Ming, running over a goat in West Chester, in line with the chupacabra comment earlier.  He had a root beer float as well.  It was a very good find at this point on the ride.

Washington was a nice town.  Probably my favorite stop, despite the two confederate flags we saw on this leg and a bunch of All Lives Matter nonsense.  I say nonsense because it's easy to discount the specific theme of "our lives matter too" when your state is something like 97.5% white and RAGBRAI seems to be even less diverse (anecdotal - could be more diverse).  And seriously, confederate flags in Iowa?  You're not that f-ing far south despite being in Southern Iowa.  The only thing I could intuit is that you were disappointed you never made slaves harvest corn.

They had a pig theme going on.  Here's the central park where they had entertainment and all the vendor stands.  There's a coffee shop on that corner up there where I hung out waiting for Adam and Ming because they went to the fancy showers and I used the closest possible shower to the tents.  You'll see that later.  But to continue my ALM theme (sorry, a bit of politics - I didn't start it), while I was waiting in the coffee shop two riders got into a heated argument about BLM and ALM.  The ALM guy was wearing a watermelon bike helmet, so I think he lost some credibility.  It got very loud until the BLM leaning rider said simply "I'm not going to talk to you anymore" at which point watermelon head grumbled "You've ruined my whole day and my whole ride.  This day is no longer fun for me."'re an idiot.  You don't want your whole ride ruined, don't start the political crap in the cafe with other riders (and he did start it).

During the entertainment later, one of the musicians on stage also took some time to explain All Lives Matter.  That ended how long I was sticking around.  Tun came up to us somewhat incredulous they'd do that during the ride.  Ming, meanwhile, was being creepy and looking for a geocache in the middle of a square crowded with people.

While we were leaving the coffee shop - excellent smoothies by the way and they stayed open after their normal hours to serve RAGBRAI riders - Adam pointed out that the "woman in panties" he'd seen during the ride was inside.  Ming and I turned around and pretended we were looking for things we'd left at the table so we could see who he was talking about.  I think they were more custom shorts than panties, but they could definitely be classified that way.  Frills and colorful fabric and short.  Ming said she was too tall for him which led to a joke about him bouncing off her underboob.  It was  funny thing to imagine.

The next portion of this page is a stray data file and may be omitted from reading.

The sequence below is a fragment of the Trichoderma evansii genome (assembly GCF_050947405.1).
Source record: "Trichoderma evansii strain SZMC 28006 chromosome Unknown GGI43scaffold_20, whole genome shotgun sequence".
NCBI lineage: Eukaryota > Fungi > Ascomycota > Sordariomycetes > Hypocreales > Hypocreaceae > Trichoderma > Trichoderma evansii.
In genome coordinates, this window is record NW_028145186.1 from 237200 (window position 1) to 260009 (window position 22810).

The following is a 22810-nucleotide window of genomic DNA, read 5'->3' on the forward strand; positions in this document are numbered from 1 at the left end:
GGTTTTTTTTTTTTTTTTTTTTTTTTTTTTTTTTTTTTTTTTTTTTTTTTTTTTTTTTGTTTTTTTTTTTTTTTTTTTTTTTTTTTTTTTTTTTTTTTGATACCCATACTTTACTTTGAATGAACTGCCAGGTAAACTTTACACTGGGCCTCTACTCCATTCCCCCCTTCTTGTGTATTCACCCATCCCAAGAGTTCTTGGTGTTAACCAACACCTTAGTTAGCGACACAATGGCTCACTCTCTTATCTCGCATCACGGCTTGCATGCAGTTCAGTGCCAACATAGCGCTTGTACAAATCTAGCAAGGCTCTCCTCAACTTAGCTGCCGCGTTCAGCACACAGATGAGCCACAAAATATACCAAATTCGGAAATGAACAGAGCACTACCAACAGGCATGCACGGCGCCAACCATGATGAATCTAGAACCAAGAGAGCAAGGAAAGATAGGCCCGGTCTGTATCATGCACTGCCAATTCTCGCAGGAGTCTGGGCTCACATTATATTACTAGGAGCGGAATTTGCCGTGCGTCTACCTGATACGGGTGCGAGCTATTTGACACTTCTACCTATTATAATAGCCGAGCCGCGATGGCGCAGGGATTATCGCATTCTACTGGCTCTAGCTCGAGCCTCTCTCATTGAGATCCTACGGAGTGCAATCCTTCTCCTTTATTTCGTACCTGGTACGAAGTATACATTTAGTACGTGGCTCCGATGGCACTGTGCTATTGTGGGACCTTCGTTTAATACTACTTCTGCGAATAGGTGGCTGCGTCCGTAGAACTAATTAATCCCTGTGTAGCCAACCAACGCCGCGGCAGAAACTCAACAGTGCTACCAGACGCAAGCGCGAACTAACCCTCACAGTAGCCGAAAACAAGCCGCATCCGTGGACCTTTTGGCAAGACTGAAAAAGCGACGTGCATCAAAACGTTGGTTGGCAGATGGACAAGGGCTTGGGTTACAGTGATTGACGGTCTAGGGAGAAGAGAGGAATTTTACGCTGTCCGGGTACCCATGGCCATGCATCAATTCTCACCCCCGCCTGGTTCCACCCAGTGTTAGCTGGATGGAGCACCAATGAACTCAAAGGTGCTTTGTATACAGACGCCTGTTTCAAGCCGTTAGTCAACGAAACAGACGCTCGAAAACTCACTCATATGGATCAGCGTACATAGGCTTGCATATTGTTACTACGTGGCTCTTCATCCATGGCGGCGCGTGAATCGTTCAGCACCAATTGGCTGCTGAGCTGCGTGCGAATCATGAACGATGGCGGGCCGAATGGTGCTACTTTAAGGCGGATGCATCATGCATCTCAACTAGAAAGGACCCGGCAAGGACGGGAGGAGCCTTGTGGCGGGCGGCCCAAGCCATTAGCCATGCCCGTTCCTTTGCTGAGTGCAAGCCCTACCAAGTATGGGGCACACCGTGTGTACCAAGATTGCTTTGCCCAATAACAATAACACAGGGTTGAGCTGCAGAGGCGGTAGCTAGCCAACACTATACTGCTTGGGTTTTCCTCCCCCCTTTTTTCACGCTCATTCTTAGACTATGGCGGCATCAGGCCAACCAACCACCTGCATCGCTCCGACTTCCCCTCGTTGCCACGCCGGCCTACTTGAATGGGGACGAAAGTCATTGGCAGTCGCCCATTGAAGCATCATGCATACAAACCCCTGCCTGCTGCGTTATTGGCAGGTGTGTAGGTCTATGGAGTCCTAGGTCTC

But, prior to the politics, and afterwards, we had a good time in Washington.  For lunch, we hit one of the local restaurants.  There were actually two Chinese restaurants in town.  Ming was sure we needed to hit the buffet.  Adam and I wanted the big shiny non-buffet restaurant.  Ming gave in and admitted our choice wasn't too bad as far as Chinese food went.

And we got to see the other 85 minutes or so of Tarzan after seeing the last 5 earlier in the week.  The theater was pretty cool, having been in operation something like 119 years.  Looked a bit like the Pantages or State Theater inside with a balcony.  I took a few power naps during Tarzan.  It really wasn't very good.

Back at the campsite, they underestimated the amount of sewage a bunch of riders could produce.  The smaller shower house on the fairgrounds reeked of sewage until this team came in to figure out how to drain it all away.  You can get a baked potato down there in the lighted area - mmm....baked potato with sewage smell.

Other than that hiccup, the fairgrounds were very nice.  This is some local entertainment that did covers of upbeat female-centric country songs.  I sat there for quite a while listening to them.  They got their start on RAGBRAI a few years earlier.

It was a small crowd, so better than the crowded venue downtown.  But just as bad dancing.

I've RAGBRAI-ed in fair grounds before.  People take every opportunity to find some shade, including dropping tent in barns and animal stalls.  I'll intersperse a few examples further down.